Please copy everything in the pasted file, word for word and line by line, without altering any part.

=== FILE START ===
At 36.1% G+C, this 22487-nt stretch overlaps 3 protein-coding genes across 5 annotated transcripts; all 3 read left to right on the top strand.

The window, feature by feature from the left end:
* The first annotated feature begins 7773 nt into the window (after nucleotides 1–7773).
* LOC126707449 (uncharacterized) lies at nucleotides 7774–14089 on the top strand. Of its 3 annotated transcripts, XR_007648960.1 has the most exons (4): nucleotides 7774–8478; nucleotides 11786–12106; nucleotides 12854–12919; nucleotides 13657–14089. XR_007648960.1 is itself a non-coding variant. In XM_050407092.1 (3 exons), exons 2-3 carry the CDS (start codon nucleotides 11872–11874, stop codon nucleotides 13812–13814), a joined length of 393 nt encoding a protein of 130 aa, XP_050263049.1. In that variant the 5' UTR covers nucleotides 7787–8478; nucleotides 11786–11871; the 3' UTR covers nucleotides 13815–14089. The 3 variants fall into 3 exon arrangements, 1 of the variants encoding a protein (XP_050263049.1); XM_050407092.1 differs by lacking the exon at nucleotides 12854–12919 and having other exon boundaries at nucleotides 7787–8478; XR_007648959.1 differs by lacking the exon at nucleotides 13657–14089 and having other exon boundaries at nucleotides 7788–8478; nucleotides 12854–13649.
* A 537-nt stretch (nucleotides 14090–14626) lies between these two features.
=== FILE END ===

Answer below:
At 36.1% G+C, this 22487-nt stretch overlaps 3 protein-coding genes across 5 annotated transcripts; all 3 read left to right on the top strand.

The window, feature by feature from the left end:
* The first annotated feature begins 7773 nt into the window (after nucleotides 1–7773).
* LOC126707449 (uncharacterized) lies at nucleotides 7774–14089 on the top strand. Of its 3 annotated transcripts, XR_007648960.1 has the most exons (4): nucleotides 7774–8478; nucleotides 11786–12106; nucleotides 12854–12919; nucleotides 13657–14089. XR_007648960.1 is itself a non-coding variant. In XM_050407092.1 (3 exons), exons 2-3 carry the CDS (start codon nucleotides 11872–11874, stop codon nucleotides 13812–13814), a joined length of 393 nt encoding a protein of 130 aa, XP_050263049.1. In that variant the 5' UTR covers nucleotides 7787–8478; nucleotides 11786–11871; the 3' UTR covers nucleotides 13815–14089. The 3 variants fall into 3 exon arrangements, 1 of the variants encoding a protein (XP_050263049.1); XM_050407092.1 differs by lacking the exon at nucleotides 12854–12919 and having other exon boundaries at nucleotides 7787–8478; XR_007648959.1 differs by lacking the exon at nucleotides 13657–14089 and having other exon boundaries at nucleotides 7788–8478; nucleotides 12854–13649.
* A 537-nt stretch (nucleotides 14090–14626) lies between these two features.